the Council and the Commission, and the perverse effects triggered by the

European Parliament’s temptation to cause difficulties for the Commission over “micro-management”

issues – a fact which has done nothing to boost Europe’s

legitimacy. This situation is a result, in particular, of the “framework

agreement” which the Commission and the European Parliament thrashed out

after the fall of the Santer Commission when the Commission was in a position

of major weakness, which is not the case today.

The increasingly

frequent conclusion of “early agreements]” between the European Parliament and the

Council has had another important consequence in terms of institutional

balances: while extending co-decision procedure is extremely positive from the

standpoint of legitimacy, in practical terms it leads the European Parliament

and the Council to negotiate directly with each other and causes the Commission

to show far greater hesitancy in the exercise of its right to withdraw its

proposals. That is a practical consequence which needs to be underscored –

without any moral judgment being implied one way or another.


The joint empowerment of the

European Parliament and of the European Council has had a major impact on the

Commission’s exercise of its right of initiative.

As highlighted in a recent study published by Notre

, the Commission is coming under the increasing influence of these

two players in its exercise of the monopoly that it holds in the field of

legislative initiative.

This situation is

understandable as long as we make a clear distinction between two aspects: the

agenda setting of initiatives that require to be promoted at the European

level, a register on which the European Council and the European Parliament

play a far from negligible and a perfectly legitimate role; and the definition

of the scope and substance of the initiatives proposed, which is extremely

important in order to put the debate and the final decision in their proper context,

and in connection with which the Commission always plays a crucial role, which

it must maintain.

In view of this, a

proposal on the table that aims to offer the European Parliament the right to

initiate legislation demands close and careful examination. Such a proposal

could help to strengthen the European Union’s democratic legitimacy, but it

would have a crucial impact both on the balance of powers among the various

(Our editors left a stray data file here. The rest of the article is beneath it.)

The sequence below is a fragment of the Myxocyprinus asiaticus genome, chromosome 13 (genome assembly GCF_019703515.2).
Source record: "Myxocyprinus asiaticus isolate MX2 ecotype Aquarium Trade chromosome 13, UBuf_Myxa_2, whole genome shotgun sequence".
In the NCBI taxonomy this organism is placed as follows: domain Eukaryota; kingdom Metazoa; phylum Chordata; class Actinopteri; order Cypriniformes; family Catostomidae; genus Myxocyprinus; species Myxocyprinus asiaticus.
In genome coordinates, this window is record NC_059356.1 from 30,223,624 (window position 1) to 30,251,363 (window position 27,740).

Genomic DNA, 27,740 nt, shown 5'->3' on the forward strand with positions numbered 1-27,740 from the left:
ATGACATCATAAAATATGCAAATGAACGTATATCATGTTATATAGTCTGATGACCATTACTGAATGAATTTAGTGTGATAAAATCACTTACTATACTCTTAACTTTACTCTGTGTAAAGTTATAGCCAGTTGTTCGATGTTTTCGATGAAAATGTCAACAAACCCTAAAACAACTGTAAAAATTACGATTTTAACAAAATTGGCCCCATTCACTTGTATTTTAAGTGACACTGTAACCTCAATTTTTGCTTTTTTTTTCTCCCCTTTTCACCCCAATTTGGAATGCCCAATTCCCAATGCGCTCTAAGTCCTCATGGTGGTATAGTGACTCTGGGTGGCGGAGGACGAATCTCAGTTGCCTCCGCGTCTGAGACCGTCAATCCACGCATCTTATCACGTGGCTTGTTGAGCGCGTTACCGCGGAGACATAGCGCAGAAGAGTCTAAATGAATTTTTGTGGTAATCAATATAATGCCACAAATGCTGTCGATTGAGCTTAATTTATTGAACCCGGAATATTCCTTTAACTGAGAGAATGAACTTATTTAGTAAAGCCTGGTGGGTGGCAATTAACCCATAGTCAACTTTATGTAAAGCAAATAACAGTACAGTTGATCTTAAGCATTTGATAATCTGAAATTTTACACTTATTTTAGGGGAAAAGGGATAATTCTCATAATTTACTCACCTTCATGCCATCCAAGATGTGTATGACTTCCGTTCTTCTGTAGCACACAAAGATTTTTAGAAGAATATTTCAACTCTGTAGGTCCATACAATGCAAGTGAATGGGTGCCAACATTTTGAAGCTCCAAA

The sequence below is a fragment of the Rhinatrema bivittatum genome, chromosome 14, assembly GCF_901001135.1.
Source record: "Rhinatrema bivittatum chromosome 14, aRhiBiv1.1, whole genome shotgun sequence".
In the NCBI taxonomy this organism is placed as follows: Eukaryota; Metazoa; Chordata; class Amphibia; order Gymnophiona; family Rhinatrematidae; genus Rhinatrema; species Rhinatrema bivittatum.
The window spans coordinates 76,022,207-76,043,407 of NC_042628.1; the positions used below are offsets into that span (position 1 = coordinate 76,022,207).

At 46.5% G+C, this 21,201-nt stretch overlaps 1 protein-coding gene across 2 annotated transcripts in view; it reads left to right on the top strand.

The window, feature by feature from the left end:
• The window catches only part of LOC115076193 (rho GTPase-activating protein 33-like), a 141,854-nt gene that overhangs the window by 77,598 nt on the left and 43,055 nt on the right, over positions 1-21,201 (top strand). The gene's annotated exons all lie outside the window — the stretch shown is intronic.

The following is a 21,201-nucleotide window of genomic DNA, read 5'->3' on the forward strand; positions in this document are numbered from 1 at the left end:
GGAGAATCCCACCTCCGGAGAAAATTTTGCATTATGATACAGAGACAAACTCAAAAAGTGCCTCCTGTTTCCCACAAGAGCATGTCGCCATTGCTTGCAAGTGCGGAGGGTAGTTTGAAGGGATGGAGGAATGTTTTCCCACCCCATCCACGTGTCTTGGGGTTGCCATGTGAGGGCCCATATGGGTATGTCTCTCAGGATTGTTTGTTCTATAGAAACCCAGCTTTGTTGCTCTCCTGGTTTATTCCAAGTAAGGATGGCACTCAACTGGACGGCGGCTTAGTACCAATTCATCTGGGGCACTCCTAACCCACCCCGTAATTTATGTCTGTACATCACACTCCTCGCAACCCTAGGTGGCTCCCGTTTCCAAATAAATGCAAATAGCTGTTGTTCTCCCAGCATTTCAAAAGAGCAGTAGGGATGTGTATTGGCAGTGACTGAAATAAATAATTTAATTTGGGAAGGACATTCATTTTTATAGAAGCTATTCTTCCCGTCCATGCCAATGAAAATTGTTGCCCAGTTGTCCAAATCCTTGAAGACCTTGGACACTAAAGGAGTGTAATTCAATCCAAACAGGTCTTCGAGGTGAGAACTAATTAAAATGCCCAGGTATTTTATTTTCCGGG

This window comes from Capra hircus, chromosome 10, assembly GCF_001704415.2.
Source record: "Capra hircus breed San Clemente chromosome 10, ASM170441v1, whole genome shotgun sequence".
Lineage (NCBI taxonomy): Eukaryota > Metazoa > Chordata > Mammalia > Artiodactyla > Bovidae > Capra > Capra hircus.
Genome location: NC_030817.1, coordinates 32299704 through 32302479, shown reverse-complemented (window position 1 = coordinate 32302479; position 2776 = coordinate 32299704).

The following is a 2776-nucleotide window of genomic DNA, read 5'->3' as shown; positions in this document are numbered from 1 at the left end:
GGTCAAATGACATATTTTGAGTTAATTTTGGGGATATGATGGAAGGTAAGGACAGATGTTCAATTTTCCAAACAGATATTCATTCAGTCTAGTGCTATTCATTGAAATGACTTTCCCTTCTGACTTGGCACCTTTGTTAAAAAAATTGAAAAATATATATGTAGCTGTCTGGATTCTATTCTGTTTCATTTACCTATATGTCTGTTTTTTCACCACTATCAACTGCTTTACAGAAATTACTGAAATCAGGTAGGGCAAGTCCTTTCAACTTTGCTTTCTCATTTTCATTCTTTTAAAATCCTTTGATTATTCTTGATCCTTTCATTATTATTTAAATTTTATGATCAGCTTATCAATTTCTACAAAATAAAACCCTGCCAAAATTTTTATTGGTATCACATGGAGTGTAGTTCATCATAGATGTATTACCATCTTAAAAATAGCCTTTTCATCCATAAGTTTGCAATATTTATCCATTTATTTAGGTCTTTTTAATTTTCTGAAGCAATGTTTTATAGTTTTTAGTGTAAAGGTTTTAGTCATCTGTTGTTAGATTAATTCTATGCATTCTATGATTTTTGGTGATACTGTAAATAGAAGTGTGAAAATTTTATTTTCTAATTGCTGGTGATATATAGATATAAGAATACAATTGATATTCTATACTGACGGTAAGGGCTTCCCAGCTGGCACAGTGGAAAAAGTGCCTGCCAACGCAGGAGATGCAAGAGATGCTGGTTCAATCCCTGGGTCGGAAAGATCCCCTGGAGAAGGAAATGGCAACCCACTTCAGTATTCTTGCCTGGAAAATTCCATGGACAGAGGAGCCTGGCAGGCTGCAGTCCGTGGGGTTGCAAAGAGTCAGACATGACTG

European institutions and on the Commission’s influence – an aspect which I

feel the need to stress, even at the risk of sounding unpopular. What is

certain is that an innovation of this magnitude could not be implemented

without there being a “price to pay”, in other words, without the

need to mediate between the legitimacy and the efficiency of the Community



The organisation of

“differentiation” within the EU is an acid test for the Community

method, as shown by the adoption of the “Treaty on Stability, Coordination

and Governance in the Economic and Monetary Union
” (“TSCG”).

The reform of Economic

and Monetary Union governance currently under way demands a response to the

crucial issue of a differentiation compatible with the application of the

Community method.

I would like to point

out in this connection that the “enhanced cooperations” instituted by

the Amsterdam Treaty are, in theory, an ideal formula because they allow

willing member states to move forward while leaving the door open for those

that may wish to join them at a later date. Yet I have no choice but to note

that to date it has proven possible to launch only two of these cooperations,

in connection with the right to divorce and with the European patent – because even

though the Schengen agreement harks back in spirit to such a step, it was in

fact concluded outside the treaty framework.

The reform of the governance

of the EMU – which it is worthwhile stressing, is not an “enhanced

cooperation” – is renewing the terms of the debate, in particular as far

as the involvement of Community institutions is concerned. As the member states

see it, it is only logical that the EMU should only concern the members of the

“euro-group”, even though we have seen that a majority of

non-eurozone member states were eager to sign the TSCG. But it is difficult to

envisage a similar rationale being adopted in connection with the Commission or

with the European Parliament, because it is hard to see why and how only their

members from eurozone countries should take part in debates and decisions

relating to the eurozone when the two institutions represent Europe’s general

interests and the European citizens in the broader sense of the term.

This is a choice which

I feel to be crucial for the future, and one which is pregnant with

consequences. It is a matter of safeguarding the foundations of the